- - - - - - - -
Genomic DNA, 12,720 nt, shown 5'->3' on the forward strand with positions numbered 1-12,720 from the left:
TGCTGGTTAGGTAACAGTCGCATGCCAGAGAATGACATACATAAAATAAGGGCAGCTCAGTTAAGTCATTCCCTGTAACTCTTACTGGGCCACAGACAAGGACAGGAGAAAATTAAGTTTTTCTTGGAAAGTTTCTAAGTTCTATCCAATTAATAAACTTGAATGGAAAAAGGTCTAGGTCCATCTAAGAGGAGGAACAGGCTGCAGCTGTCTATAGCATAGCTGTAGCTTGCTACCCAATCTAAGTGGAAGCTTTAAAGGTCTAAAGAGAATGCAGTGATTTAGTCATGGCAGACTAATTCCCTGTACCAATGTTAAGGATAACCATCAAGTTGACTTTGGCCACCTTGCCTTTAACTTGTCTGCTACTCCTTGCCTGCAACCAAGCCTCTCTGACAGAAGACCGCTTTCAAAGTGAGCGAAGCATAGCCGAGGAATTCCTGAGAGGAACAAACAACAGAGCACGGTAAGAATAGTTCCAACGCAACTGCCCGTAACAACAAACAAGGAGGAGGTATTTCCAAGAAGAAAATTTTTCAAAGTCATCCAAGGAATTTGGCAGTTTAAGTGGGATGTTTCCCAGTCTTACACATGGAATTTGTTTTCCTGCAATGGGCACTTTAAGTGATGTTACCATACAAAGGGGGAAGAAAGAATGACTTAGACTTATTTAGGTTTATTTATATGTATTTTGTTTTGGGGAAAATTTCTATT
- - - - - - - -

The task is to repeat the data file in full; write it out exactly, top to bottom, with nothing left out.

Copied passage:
Genomic DNA, 12,720 nt, shown 5'->3' on the forward strand with positions numbered 1-12,720 from the left:
TGCTGGTTAGGTAACAGTCGCATGCCAGAGAATGACATACATAAAATAAGGGCAGCTCAGTTAAGTCATTCCCTGTAACTCTTACTGGGCCACAGACAAGGACAGGAGAAAATTAAGTTTTTCTTGGAAAGTTTCTAAGTTCTATCCAATTAATAAACTTGAATGGAAAAAGGTCTAGGTCCATCTAAGAGGAGGAACAGGCTGCAGCTGTCTATAGCATAGCTGTAGCTTGCTACCCAATCTAAGTGGAAGCTTTAAAGGTCTAAAGAGAATGCAGTGATTTAGTCATGGCAGACTAATTCCCTGTACCAATGTTAAGGATAACCATCAAGTTGACTTTGGCCACCTTGCCTTTAACTTGTCTGCTACTCCTTGCCTGCAACCAAGCCTCTCTGACAGAAGACCGCTTTCAAAGTGAGCGAAGCATAGCCGAGGAATTCCTGAGAGGAACAAACAACAGAGCACGGTAAGAATAGTTCCAACGCAACTGCCCGTAACAACAAACAAGGAGGAGGTATTTCCAAGAAGAAAATTTTTCAAAGTCATCCAAGGAATTTGGCAGTTTAAGTGGGATGTTTCCCAGTCTTACACATGGAATTTGTTTTCCTGCAATGGGCACTTTAAGTGATGTTACCATACAAAGGGGGAAGAAAGAATGACTTAGACTTATTTAGGTTTATTTATATGTATTTTGTTTTGGGGAAAATTTCTATT